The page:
December 6, 2011

The secret life of Frosty the Snowman

Regular readers of Our Word know that I generally devote most of December to writing about Christmas, particularly from a nostalgic viewpoint. And since this year will probably be no exception, I thought I'd reprint one of my favorite pieces, which actually isn't by me at all, but by my friend Peter.

Now, Peter is a pretty bright guy, so when he told me about the allegorical implications of Frosty the Snowman, I had to sit up and take notice.

I’d always enjoyed the cartoon in something of a nostalgic way, as part of the memories of Christmases past. At that, I thought the plot was kind of thin. I mean, a kid thinking they can take a train to the North Pole on Christmas Eve? Without bringing any money? And then there’s the phony magician, the talking rabbit, and – well, you get the picture. You didn’t watch Frosty for the drama, you simply basked in its warm sepia glow.

But then Peter asked me if I’d ever noticed how the story of Frosty was an allegory for the life of Christ.

“What?” I think I said.

“Sure,” he replied, and proceeded to document the ways:
  • His birth occurs in the dead of winter, much as Christ's birth is symbolized with the evergreen in winter (and obviously suggests miraculous life from a dead or virginal womb).
  • Frosty always says, "Happy Birthday!" when he comes to life...strongly suggesting a birth... and the tradition of birthdays probably comes from the celebration of Christ's birth.
  • Frosty’s self-sacrifice, going into the greenhouse to save Karen’s life even though he risks melting in the heat, much as Christ the Savior suffers and dies on the Cross.
  • The resurrection – Santa opens the door to the greenhouse and the winter winds sweep into the room, bringing Frosty to life, in the same way that the Holy Spirit (often portrayed in the Bible as a wind) enters the Tomb.
  • Frosty goes to the North Pole with Santa in his sleigh, as Christ Ascends into Heaven.
  • Frosty returns every year with Santa (“I’ll be back again some day,” he sings in the song.) Christ, having been seated at the right hand of the Father, will come again in glory.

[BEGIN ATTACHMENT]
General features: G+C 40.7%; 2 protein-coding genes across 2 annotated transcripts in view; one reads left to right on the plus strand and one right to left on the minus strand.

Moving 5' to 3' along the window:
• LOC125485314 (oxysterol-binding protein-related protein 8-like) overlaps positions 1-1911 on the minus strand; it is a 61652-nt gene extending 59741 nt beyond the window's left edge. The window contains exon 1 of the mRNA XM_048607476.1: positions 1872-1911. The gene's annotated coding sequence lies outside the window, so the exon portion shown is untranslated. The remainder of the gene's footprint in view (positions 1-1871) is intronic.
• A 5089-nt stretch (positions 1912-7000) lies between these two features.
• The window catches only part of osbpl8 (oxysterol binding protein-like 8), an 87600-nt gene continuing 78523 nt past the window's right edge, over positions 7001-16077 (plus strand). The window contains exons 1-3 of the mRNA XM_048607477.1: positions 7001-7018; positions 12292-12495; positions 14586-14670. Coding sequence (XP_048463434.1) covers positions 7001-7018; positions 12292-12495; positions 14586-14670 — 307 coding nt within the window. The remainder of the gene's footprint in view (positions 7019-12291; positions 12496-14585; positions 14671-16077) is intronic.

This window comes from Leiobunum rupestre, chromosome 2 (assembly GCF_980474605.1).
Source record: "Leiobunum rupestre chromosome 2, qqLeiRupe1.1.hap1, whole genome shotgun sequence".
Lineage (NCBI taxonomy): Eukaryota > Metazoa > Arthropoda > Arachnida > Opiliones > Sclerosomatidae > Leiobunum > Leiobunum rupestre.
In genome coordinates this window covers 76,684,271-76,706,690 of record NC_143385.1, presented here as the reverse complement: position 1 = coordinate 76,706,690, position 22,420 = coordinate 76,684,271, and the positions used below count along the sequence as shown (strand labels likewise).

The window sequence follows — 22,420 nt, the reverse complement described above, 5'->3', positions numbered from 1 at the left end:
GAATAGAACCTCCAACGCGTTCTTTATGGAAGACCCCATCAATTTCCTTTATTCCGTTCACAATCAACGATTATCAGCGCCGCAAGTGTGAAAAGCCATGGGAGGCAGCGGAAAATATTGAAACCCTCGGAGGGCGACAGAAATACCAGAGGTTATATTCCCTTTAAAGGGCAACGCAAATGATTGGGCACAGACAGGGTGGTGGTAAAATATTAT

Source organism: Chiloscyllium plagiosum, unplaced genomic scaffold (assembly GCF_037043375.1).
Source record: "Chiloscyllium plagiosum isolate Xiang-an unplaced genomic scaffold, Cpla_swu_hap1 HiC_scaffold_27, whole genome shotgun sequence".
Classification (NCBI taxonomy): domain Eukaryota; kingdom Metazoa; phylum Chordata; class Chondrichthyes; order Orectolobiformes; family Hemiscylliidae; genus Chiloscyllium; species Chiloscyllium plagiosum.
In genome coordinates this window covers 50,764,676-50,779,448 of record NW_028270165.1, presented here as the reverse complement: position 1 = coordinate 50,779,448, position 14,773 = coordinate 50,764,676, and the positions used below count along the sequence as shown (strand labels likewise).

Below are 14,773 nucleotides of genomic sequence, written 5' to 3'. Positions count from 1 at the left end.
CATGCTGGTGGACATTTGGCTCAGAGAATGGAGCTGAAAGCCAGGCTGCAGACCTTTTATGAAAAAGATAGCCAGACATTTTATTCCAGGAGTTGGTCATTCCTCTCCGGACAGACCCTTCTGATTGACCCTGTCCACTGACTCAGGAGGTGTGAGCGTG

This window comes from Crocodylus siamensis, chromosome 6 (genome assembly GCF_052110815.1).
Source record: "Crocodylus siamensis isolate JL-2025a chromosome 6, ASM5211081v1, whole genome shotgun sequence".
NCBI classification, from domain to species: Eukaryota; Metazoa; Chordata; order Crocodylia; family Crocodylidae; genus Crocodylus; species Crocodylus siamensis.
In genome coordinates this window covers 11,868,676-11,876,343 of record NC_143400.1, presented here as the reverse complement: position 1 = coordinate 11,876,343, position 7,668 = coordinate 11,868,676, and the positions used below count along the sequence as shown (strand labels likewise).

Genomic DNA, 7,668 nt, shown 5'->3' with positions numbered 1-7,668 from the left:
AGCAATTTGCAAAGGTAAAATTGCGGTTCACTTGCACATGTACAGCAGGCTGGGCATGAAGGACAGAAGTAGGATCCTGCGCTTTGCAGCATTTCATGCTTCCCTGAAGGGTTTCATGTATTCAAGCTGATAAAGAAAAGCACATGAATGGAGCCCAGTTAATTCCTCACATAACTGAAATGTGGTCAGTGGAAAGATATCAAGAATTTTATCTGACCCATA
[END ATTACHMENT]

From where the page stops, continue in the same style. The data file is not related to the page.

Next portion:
Interesting, hm? Of course, Peter added, “some folks will read that and think I'm making too much out of a tenuous connection. Those people may be right, but I only say that to be polite. It would be too much of a coincidence, otherwise. It's obviously magicked-up (or kid-story-ified) to make into a neat little story for children, but the inspiration is obvious. The producers might not have wanted to make a Christian story, and that's certainly possible... however, they clearly used the Christ story as inspiration."

All of a sudden, the story starts to make sense, and what until then had been a fairly one-dimensional cartoon (literally, given that the rest of the Rankin-Bass cartoons were done in that three-dimensional animation) has become, in fact, a much deeper and more complex parable. Now, maybe this is like Pink Floyd and the Wizard of Oz in that everyone in the world already knew about this and I’m just finding out. I’d be interested to hear if anyone out there has noticed a similar religious vein to the story. And I’d love to be able to ask Arthur Rankin, Jr., the producer, if either he or Romeo Muller, the writer of the story, had any intentions of this.If not, of course, it’s just another example of how the Lord works through even the most common and ordinary means. TV  


  1. Jesus has nothing to do with frosty the snowman. Frosty says Happy Birthday in regards of himself coming to life as in being born. Jesus was born in the month on June between the dates of 15th and 17th. The so called Star of Bethlaham that was present on the night of his birth only appears in the month of June. But if it is true that Frosty and Jesus have a symbology then that only proves that church is trying to control everything and take over.

    1. Your beliefs need to be redone because obviously you're just trying to put other people down for trying to make sense out of a Christmas movie so you need to shut up with being rude. At least this person answered people's questions about frosty the snowman it's a kids movie and if it does symbolize Jesus Christ then you just need to shut up and go to church and see if your beliefs about Christmas change...

    2. you seem like an ass and when do you celebrate Christmas i do it in winter

  2. Cartoons have TWO dimensions, not just one. One dimension would be a single line. Overall though, this posting makes an interesting point.

  3. Some people even see a connection in the candy canes to the Christian story. This writer, Mitchell Hadley, mentioned that the plot of the movie was kind of thin, but much children's literature has kind of thin plots. Having said that, the first anonymous responder above has a very thin point to make. the story line of Frosty the snow man is not about reality. It is strictly fictional. Nobody will mistake it for reality except those of us who have no concept of reality. People who see a connection between the fictional story and the story of Jesus Christ will have to understand that a fictional story can have anything written into it that the author wants. The story of Jesus Christ has things left out of it that are not important. The person originally writing the story of Frosty probably did not know all of the details of Jesus birth like what time of year He was born. I see a connection between the two stories, but I am a deeper thinking person than the first anonymous critic who responded above. If that thin thinking anonymous person wants to keep pointing out failures in other people's thinking, he or she needs to learn how to spell Bethlehem anyway. No, my writing is not about how to spell Bethlehem either. You're not invited to take over and control my thinking either.


Thanks for writing! Drive safely!